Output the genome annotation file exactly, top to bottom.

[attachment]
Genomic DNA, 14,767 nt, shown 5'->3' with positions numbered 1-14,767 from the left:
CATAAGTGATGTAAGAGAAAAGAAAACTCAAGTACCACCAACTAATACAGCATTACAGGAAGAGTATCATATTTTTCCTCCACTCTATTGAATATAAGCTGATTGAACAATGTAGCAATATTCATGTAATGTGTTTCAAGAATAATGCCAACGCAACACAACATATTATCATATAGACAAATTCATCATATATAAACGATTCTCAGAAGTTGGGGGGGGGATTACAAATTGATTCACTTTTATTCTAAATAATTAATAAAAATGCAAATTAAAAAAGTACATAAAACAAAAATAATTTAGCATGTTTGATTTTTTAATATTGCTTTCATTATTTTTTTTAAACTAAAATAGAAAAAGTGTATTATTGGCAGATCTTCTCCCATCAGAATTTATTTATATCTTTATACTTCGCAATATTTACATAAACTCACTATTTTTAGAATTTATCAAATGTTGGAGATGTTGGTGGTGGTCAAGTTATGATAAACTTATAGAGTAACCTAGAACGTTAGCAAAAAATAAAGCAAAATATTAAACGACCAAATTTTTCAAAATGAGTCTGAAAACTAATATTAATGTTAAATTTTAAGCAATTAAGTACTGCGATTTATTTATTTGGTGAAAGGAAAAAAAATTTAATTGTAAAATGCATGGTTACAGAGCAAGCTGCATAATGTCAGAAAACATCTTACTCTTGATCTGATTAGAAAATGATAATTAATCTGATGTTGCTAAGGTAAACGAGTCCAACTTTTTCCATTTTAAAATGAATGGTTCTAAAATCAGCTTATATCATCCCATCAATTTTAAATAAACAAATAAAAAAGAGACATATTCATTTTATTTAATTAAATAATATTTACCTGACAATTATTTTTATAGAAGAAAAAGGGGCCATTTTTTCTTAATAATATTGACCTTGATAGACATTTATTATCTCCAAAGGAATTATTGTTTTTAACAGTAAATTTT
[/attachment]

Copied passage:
Genomic DNA, 14,767 nt, shown 5'->3' with positions numbered 1-14,767 from the left:
CATAAGTGATGTAAGAGAAAAGAAAACTCAAGTACCACCAACTAATACAGCATTACAGGAAGAGTATCATATTTTTCCTCCACTCTATTGAATATAAGCTGATTGAACAATGTAGCAATATTCATGTAATGTGTTTCAAGAATAATGCCAACGCAACACAACATATTATCATATAGACAAATTCATCATATATAAACGATTCTCAGAAGTTGGGGGGGGGATTACAAATTGATTCACTTTTATTCTAAATAATTAATAAAAATGCAAATTAAAAAAGTACATAAAACAAAAATAATTTAGCATGTTTGATTTTTTAATATTGCTTTCATTATTTTTTTTAAACTAAAATAGAAAAAGTGTATTATTGGCAGATCTTCTCCCATCAGAATTTATTTATATCTTTATACTTCGCAATATTTACATAAACTCACTATTTTTAGAATTTATCAAATGTTGGAGATGTTGGTGGTGGTCAAGTTATGATAAACTTATAGAGTAACCTAGAACGTTAGCAAAAAATAAAGCAAAATATTAAACGACCAAATTTTTCAAAATGAGTCTGAAAACTAATATTAATGTTAAATTTTAAGCAATTAAGTACTGCGATTTATTTATTTGGTGAAAGGAAAAAAAATTTAATTGTAAAATGCATGGTTACAGAGCAAGCTGCATAATGTCAGAAAACATCTTACTCTTGATCTGATTAGAAAATGATAATTAATCTGATGTTGCTAAGGTAAACGAGTCCAACTTTTTCCATTTTAAAATGAATGGTTCTAAAATCAGCTTATATCATCCCATCAATTTTAAATAAACAAATAAAAAAGAGACATATTCATTTTATTTAATTAAATAATATTTACCTGACAATTATTTTTATAGAAGAAAAAGGGGCCATTTTTTCTTAATAATATTGACCTTGATAGACATTTATTATCTCCAAAGGAATTATTGTTTTTAACAGTAAATTTT